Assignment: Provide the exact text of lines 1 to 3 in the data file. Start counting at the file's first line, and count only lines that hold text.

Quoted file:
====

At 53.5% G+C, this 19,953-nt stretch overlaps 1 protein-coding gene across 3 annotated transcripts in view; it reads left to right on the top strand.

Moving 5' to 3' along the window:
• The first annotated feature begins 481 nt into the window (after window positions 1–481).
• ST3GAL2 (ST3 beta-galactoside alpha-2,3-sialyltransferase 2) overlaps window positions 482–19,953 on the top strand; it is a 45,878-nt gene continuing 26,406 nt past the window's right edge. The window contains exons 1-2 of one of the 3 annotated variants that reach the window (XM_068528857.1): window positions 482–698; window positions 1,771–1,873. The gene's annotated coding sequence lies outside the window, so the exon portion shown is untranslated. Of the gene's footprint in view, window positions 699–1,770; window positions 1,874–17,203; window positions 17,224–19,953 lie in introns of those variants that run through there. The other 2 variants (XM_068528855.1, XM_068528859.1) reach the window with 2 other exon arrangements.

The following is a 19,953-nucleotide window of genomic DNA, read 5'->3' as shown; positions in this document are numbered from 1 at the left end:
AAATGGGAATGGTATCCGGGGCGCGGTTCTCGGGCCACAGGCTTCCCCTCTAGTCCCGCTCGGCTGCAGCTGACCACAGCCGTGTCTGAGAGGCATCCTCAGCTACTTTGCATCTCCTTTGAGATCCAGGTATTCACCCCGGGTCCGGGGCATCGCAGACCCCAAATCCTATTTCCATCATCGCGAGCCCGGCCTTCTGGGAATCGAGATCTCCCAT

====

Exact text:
At 53.5% G+C, this 19,953-nt stretch overlaps 1 protein-coding gene across 3 annotated transcripts in view; it reads left to right on the top strand.

Moving 5' to 3' along the window:
• The first annotated feature begins 481 nt into the window (after window positions 1–481).